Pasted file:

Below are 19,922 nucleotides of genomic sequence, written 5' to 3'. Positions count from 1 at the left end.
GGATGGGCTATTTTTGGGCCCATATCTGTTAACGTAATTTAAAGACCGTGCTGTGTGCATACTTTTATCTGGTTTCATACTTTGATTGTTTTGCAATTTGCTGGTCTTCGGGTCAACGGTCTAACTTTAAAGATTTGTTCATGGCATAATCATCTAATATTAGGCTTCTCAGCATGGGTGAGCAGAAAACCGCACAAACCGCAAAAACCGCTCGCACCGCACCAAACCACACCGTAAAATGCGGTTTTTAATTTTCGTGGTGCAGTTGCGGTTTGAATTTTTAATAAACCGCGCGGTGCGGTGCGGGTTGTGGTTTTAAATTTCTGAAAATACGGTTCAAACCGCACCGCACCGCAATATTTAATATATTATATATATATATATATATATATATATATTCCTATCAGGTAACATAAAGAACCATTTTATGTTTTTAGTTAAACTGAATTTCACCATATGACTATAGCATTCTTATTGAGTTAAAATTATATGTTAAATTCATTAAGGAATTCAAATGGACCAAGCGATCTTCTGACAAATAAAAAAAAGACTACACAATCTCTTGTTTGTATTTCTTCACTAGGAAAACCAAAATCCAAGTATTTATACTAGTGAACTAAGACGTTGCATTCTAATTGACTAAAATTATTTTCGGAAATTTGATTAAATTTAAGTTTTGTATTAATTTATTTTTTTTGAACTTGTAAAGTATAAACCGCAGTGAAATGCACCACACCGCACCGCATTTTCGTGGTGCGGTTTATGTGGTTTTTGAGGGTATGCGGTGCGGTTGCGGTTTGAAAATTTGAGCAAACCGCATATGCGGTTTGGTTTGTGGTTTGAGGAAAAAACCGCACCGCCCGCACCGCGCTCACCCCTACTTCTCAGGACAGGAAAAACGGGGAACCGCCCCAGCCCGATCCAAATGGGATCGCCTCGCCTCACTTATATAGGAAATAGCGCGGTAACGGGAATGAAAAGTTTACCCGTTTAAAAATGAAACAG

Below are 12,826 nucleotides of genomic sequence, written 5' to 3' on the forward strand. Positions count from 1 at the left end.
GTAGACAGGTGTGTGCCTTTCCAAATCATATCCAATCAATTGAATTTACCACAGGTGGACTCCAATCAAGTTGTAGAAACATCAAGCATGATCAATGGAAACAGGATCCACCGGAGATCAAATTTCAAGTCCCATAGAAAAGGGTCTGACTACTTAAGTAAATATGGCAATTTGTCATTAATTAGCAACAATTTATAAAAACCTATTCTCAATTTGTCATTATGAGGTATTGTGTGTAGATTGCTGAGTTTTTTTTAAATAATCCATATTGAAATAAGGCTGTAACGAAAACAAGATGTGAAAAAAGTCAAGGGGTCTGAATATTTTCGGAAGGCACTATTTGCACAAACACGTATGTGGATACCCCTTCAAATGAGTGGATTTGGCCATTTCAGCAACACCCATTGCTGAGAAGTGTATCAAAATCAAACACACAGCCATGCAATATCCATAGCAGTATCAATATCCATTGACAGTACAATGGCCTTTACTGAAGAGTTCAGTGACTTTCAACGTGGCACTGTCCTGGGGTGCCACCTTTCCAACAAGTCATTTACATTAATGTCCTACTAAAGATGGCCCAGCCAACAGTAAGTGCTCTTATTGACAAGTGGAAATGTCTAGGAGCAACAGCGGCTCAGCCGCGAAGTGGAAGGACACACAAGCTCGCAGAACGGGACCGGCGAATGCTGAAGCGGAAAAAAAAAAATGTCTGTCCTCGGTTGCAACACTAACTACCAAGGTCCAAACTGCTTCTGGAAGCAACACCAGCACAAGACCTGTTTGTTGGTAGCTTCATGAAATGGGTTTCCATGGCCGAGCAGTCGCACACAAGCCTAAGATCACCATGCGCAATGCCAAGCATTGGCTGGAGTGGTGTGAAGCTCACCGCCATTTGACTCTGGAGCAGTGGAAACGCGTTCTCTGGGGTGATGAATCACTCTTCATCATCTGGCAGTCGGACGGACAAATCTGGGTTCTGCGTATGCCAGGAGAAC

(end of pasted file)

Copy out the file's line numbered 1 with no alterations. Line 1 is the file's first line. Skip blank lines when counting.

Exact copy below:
Below are 19,922 nucleotides of genomic sequence, written 5' to 3'. Positions count from 1 at the left end.